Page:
Promote a culture and office that allows for flexible working
Employees at all levels prefer the choice to work how and where suits their personal needs, yet junior employees are not provided the flexibility they need to work remotely. Only a quarter (26 percent) of junior employees believe their office has a culture that allows them to work flexibly compared to 39 percent of middle managers and 44 percent of C-Suite. Employers would do well to provide an office environment that encourage employees to use the space in a way that suits their work habits while giving them the space to do so. This can be done through incorporating extra seating, breakout spaces and even improving a company’s tech capabilities.
Jitesh Patel, Chief Executive, Peldon Rose, the workplace design specialists, commented: “Employers must realise that what suits them in the workplace won’t always work for their colleagues and that their staff may in fact have very differing preferences for what makes them happy and productive in the workplace. Notably, our survey revealed that employees across levels have different preferences for working, so employers need to try and ensure that their office space fosters a culture and environment that does not alienate any groups.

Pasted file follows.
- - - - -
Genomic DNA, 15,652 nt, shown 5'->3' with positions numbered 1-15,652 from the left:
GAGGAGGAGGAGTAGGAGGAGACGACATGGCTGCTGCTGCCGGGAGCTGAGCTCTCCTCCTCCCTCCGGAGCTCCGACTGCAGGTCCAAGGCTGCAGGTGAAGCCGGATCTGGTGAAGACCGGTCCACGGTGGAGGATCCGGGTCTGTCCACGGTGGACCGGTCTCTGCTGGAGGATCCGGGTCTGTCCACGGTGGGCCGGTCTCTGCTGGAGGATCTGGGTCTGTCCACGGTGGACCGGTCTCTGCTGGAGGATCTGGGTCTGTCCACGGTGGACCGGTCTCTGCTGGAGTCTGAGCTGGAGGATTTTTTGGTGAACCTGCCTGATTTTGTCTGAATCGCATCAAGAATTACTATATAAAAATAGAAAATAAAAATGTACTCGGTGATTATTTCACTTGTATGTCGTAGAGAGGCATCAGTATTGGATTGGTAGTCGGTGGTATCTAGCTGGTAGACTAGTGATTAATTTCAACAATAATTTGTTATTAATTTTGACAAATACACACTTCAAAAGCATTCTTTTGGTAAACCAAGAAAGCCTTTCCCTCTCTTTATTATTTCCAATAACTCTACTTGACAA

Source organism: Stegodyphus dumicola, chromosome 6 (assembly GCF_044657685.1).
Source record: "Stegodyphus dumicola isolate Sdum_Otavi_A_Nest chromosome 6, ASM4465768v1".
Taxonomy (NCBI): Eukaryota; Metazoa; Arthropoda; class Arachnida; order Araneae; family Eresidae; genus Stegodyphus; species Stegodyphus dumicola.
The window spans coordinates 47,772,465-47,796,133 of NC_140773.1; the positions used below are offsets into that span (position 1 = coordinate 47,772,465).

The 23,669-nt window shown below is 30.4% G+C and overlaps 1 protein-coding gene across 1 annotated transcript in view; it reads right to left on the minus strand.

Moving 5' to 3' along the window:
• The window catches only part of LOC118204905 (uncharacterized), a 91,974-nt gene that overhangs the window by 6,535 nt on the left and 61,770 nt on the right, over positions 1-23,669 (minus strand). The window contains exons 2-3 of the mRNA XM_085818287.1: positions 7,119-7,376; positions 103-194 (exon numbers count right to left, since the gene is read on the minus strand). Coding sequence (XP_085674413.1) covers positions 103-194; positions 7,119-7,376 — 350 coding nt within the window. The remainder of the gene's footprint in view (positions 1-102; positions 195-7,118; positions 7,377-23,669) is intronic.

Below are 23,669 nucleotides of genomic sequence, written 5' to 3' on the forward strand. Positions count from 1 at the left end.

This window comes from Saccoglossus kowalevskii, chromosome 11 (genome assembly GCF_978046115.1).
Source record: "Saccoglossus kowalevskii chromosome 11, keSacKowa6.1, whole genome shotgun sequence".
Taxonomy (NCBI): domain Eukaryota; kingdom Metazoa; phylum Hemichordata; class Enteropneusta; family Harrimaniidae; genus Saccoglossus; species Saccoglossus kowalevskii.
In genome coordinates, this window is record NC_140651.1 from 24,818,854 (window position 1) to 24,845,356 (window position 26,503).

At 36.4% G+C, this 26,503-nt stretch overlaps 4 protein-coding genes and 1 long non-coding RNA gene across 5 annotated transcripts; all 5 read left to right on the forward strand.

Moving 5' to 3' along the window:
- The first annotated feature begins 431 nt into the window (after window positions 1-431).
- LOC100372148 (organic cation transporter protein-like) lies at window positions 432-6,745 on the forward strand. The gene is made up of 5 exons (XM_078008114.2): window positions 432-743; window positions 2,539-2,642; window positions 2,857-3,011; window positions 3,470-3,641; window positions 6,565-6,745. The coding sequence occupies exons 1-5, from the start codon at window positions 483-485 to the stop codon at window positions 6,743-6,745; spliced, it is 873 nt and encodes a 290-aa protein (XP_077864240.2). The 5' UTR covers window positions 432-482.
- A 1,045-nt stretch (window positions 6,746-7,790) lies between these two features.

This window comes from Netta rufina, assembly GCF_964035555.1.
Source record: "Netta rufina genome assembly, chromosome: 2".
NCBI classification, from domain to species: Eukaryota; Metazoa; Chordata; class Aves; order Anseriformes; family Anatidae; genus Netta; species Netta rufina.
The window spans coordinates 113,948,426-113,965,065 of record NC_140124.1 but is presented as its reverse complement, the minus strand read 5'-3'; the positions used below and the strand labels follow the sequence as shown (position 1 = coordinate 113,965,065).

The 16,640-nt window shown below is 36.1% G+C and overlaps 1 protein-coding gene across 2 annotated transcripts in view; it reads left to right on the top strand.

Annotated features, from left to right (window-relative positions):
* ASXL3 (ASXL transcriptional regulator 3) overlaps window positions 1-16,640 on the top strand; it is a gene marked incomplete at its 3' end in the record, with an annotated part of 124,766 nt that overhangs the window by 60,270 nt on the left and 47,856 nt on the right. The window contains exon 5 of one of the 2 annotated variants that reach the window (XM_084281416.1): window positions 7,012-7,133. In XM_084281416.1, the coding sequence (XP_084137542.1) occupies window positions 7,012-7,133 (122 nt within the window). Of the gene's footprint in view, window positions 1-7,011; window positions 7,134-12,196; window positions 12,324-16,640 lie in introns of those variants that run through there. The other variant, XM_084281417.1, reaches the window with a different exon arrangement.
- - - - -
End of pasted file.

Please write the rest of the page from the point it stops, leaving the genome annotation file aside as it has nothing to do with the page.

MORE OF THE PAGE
“While some teams may thrive in a more collaborative setting, others could find this hinders their productivity and may prefer breakout rooms or quite spaces. Employers need to understand that their workforce is made up of many different personalities with varying work habits, so when it comes to designing an office space, a one size fits all approach will not work and they need to create an office environment that accommodates their workforce’s generational differences. An effective workplace consultancy and change management programme is the key for success to help ensure everything and everyone is properly considered at the outset.”